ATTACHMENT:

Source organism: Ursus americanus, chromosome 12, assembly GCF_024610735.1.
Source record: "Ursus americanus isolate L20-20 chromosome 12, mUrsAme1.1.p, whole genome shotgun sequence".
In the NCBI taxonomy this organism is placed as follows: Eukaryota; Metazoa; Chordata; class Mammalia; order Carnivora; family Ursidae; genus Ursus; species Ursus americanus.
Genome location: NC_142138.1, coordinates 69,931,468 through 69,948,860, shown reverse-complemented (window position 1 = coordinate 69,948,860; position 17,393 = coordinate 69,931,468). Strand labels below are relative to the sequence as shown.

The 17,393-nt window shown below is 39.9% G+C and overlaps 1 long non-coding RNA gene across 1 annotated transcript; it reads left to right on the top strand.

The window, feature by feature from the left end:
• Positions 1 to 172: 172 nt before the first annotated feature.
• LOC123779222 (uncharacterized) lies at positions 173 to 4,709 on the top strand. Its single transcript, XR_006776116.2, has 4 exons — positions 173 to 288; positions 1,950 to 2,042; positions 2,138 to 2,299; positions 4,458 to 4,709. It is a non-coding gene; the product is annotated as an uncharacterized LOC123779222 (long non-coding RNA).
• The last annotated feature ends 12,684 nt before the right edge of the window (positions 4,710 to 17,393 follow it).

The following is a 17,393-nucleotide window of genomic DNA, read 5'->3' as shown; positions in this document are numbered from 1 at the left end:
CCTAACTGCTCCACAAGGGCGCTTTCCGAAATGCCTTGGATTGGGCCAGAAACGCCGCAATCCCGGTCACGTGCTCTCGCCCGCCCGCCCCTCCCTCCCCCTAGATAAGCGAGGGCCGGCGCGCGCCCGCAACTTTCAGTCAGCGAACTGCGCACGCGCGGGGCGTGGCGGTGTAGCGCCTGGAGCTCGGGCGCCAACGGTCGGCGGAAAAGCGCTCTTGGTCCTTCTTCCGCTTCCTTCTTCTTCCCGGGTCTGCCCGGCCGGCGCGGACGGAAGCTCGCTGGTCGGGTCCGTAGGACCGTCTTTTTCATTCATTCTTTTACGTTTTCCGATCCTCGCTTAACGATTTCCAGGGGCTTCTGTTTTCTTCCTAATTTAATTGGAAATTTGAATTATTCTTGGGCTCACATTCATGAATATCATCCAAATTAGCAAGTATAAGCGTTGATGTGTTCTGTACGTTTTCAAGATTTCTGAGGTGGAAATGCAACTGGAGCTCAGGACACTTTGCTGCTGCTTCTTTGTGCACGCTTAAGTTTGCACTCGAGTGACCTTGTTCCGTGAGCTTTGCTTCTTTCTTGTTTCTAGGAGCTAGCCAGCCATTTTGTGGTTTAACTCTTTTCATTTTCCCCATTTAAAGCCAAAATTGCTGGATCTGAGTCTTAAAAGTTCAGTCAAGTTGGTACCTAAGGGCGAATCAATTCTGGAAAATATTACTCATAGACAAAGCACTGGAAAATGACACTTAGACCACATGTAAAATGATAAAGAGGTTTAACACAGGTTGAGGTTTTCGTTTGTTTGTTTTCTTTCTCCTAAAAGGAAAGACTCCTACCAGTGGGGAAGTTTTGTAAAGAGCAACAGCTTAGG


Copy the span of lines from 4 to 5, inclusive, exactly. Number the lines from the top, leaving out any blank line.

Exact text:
Genome location: NC_142138.1, coordinates 69,931,468 through 69,948,860, shown reverse-complemented (window position 1 = coordinate 69,948,860; position 17,393 = coordinate 69,931,468). Strand labels below are relative to the sequence as shown.

The 17,393-nt window shown below is 39.9% G+C and overlaps 1 long non-coding RNA gene across 1 annotated transcript; it reads left to right on the top strand.